Abstract

OBJECTIVES: Breastfeeding practices may protect against offspring obesity, but this relationship is understudied among women with obesity. We describe the associations between breastfeeding practices and child BMI for age z-score (BMIz), stratified by maternal BMI. METHODS: We analyzed 8134 dyads from 21 cohorts in the Environmental Influences on Child Health Outcomes Program. Dyads with data for maternal pre-pregnancy BMI, infant feeding practices, and $1 child BMI assessment between the ages of 2 and 6 years were included. The associations between breastfeeding practices and continuous child BMIz were assessed by using multivariable linear mixed models. RESULTS: Maternal pre-pregnancy BMI category prevalence was underweight: 2.5%, healthy weight: 45.8%, overweight: 26.0%, and obese: 25.6%. Median child ages at the cessation of any breastfeeding and exclusive breastfeeding across the 4 BMI categories were 19, 26, 24, and 17 weeks and 12, 20, 17, and 12 weeks, respectively. Results were in the hypothesized directions for BMI categories. Three months of any breastfeeding was associated with a lower BMIz among children whose mothers were a healthy weight (-0.02 [-0.04 to 0.001], P 5 .06), overweight (-0.04 [-0.07 to -0.004], P 5 .03), or obese (-0.04 [-0.07 to -0.006], P 5 .02). Three months of exclusive breastfeeding was associated with a lower BMIz among children whose mothers were a healthy weight (-0.06 [-0.10 to -0.02], P 5 .002), overweight (-0.05 [-0.10 to 0.005], P 5 .07), or obese (-0.08 [-0.12 to -0.03], P 5 .001). CONCLUSIONS: Human milk exposure, regardless of maternal BMI category, was associated with a lower child BMIz in the Environmental Influences on Child Health Outcomes cohorts, supporting breastfeeding recommendations as a potential strategy for decreasing the risk of offspring obesity.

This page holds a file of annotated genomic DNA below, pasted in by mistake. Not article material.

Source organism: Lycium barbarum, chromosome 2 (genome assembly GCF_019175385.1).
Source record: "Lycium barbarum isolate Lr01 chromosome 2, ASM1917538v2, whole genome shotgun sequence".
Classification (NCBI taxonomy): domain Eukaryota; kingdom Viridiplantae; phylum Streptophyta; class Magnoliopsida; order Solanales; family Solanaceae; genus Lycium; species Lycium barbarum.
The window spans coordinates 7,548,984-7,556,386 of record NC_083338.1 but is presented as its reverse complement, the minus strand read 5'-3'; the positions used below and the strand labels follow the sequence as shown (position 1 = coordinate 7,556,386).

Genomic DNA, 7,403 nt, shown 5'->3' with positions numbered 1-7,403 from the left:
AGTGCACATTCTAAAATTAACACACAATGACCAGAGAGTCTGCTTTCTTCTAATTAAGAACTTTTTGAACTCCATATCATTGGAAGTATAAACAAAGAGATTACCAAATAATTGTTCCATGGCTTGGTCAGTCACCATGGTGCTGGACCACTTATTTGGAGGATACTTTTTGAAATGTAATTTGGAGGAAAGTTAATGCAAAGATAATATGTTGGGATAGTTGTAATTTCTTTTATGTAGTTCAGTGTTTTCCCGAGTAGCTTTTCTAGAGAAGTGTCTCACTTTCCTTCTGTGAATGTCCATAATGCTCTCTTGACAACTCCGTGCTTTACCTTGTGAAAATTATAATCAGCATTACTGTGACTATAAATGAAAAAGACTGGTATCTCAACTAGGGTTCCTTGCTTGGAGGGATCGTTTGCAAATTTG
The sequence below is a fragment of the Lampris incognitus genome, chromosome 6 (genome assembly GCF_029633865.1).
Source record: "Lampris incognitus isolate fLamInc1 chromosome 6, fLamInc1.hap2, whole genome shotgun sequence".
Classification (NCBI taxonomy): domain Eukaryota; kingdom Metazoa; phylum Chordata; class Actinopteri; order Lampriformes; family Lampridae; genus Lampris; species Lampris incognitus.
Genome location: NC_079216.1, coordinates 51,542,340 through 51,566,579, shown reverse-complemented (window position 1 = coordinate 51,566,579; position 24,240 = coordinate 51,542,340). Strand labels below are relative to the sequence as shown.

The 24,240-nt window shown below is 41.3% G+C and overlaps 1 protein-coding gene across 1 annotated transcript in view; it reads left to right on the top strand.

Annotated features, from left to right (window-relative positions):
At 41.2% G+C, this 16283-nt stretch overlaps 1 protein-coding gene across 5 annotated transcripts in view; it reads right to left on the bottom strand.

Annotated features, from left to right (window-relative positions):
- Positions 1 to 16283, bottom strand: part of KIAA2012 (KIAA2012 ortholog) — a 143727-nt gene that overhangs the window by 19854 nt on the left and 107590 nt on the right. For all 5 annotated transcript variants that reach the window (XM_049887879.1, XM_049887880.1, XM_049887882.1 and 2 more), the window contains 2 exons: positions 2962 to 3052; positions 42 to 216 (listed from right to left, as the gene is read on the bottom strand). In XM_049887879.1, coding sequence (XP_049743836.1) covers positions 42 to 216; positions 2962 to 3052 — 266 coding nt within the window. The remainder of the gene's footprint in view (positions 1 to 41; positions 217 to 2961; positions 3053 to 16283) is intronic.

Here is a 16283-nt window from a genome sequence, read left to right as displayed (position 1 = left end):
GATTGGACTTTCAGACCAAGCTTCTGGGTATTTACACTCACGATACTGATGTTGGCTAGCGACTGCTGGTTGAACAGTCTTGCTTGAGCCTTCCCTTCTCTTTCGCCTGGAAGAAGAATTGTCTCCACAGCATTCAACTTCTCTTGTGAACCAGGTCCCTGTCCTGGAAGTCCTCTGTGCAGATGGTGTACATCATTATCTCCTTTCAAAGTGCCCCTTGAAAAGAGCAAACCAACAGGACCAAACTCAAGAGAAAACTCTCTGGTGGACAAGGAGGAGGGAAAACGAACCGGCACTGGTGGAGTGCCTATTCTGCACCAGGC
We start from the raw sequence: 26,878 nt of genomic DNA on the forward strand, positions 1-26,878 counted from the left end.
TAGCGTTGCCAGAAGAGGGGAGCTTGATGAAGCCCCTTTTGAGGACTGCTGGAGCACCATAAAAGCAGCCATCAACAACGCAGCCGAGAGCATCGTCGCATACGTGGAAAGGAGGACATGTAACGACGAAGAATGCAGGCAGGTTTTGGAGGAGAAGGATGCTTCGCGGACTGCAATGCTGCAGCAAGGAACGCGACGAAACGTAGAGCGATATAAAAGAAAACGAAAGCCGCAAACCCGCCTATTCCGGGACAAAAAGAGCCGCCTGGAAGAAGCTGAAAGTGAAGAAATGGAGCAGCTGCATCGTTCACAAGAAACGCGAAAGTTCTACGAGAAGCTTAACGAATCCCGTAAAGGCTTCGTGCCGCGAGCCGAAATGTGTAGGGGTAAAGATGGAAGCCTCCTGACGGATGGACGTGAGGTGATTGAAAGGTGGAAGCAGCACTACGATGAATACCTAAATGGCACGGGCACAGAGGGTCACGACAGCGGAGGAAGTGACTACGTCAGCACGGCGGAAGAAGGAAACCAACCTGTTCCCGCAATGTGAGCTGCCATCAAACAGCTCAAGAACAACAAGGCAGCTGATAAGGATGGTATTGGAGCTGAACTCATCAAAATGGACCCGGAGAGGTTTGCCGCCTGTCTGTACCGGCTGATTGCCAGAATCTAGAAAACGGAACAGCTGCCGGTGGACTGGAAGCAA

Original languageEnglish
Article numbere2023061466
JournalPediatrics
Volume153
Issue number1
DOIs
StatePublished - 1 Jan 2024

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